We all know that the heat parameters in your reptile's habitat are important to the health, happiness and general well-being of your reptile, and keeping them consistent day-to-day is the best way to create a calming and suitable environment for them to live in. Doing this by hand is easier said than done due to our busy lives, and that's when Reptile Thermostats come in handy.

What Thermostats do

Your thermostat monitors the heat in your vivarium or terrarium and maintains it at your chosen temperature by adjusting the temperature of your heating equipment accordingly. They do this by accurately assessing the temperature using their precise sensors, then sending electrical signals to your heating equipment to either turn it on or off, pulse at intervals or become a few degrees hotter or colder, depending on the type of thermostat you have chosen.

How to Set Up Your Reptile Thermostat

Primarily this comes down to the 3 different versions of reptile thermostat, detailed below, however the setup is relatively similar for these 3 types:

Set them up by plugging them directly into the mains and then plugging your heating equipment directly into the thermostat. The sensor is usually attached to the thermostat box on a long wire, which should be placed near the bottom of your vivarium, just underneath your overhead heat source about the same height as your reptiles will be when they are underneath it, ensuring that the temperature the probe is sensing is the temperature your reptile will be experiencing. For Heat Mats, position the sensory directly on top of the mat.

The thermostat itself is positioned outside of your vivarium so you have easy access to it. Research the required temperature for the "hot" side of your reptile habitat and set the thermostat to maintain this temperature.

It is best to watch the first few cycles occur to ensure there are no problems. Set up your heating equipment and leave it on at your desired temperature for around 24-48 hours before you let your reptiles in. It is also good practice to keep a reptile thermometer in the reptile house too as a precautionary measure to ensure your new kit is working correctly.

When you first set it up, you should find your heating equipment turns on instantly and the temperature begins to rise. Once the desired temperature has been attained, it should switch off if it is an On/Off Thermostat, dim if it is a dimming unit, or its pulse may vary if it is a pulse-proportional thermostat.

On/Of Thermostats

As simple as they sound, On/Off Thermostats wait until the temperature if your reptile habitat has reached your desired temperature and then turn your heating equipment off. When the temperature begins to drop again by a couple of degrees, the On/Off Thermostat senses this and signals your heating equipment, turning it on again for another blast.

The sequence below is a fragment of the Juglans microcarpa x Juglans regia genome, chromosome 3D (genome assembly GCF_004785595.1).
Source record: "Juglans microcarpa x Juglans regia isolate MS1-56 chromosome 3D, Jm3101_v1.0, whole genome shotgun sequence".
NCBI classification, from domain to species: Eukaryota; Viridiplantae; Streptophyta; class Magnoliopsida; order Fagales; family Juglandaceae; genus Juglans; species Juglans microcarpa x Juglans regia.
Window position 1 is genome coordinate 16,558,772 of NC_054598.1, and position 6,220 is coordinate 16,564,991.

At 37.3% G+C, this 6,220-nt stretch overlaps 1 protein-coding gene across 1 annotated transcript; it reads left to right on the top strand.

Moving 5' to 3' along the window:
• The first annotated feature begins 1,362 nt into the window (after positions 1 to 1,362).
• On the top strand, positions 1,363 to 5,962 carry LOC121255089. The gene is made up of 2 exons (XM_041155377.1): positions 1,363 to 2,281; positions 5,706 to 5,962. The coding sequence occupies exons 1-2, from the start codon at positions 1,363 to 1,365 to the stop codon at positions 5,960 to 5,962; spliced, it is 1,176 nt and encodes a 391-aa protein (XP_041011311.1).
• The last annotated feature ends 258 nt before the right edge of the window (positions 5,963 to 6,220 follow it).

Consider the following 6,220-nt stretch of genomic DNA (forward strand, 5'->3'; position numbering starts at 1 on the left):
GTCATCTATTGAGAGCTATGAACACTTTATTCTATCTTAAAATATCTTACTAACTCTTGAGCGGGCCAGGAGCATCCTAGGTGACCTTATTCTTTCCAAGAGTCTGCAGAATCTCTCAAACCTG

On/Off Thermostats can often be used for heat mats too, and some models can take wattages of up to 600w, however you should check the compatibility of each thermostat with your current set up before you buy it, ensuring it will work with your equipment. On/Off units are often the cheapest and most cost effective thermostats, but cons include a potentially noticeable temperature fluctuation within your reptiles environment, caused by the All-or-nothing nature of the thermostat, as well as meaning that your bulbs tend to get worn out quicker than with other thermostats.

Dimming Thermostats

These smarter thermostats tend to be slightly more expensive, but their operation is smoother and more controlled making these the most popular type of unit. Sensing the changes in temperature just like an On/Off unit, a dimming thermostat operates just like a dimmer-switch might on the wall of a home, giving you a sliding scale of heat levels rather than just fully-on or fully-off.

Sensing that the temperature is low inside the reptile habitat, it incrementally provides slightly more power to the heat source, slowly raising the temperature. Once the optimum temperature (set by you) is achieved, less power is given to the heat source, allowing the vivarium to maintain a more consistent temperature.

While the On/Off thermostat has a few cons to mention, the Dimming Thermostat's only problem is that it costs just slightly more than a standard On/Off.

Pulse Thermostats

Pulse Thermostats are a little less versatile that Dimming units, but work in much the same way - when things get cold they pulse with greater intensity to bring the ambient temperature up, and reverse this process if it gets too warm. The pulsing nature makes this unit a halfway house between a Dimming and On/Off Thermostat, but it means it can only be used with ceramic bulbs, heat mats and heat cables - NOT glass bulbs as glass heat sources can't take the constant fluctuation and will break easily.

They are not as popular as Dimming version, however they are good for specialist use like simulating day/night heat cycles without producing any light, encouraging reptiles to breed.

Day/Night Cycles

Some models of both Dimming and Pulse Thermostats have Day/Night functions, allowing you to set a night-time temperature lower than your day time one to more accurately simulate your reptiles natural sleep cycle. Digital Thermostats (as opposed to analogue units) are often best for this as you can set what time you want to night-period to begin, rather than relying on an analogue sensor that relies on light levels to decide when to switch, which can sometimes be fooled by man-made light.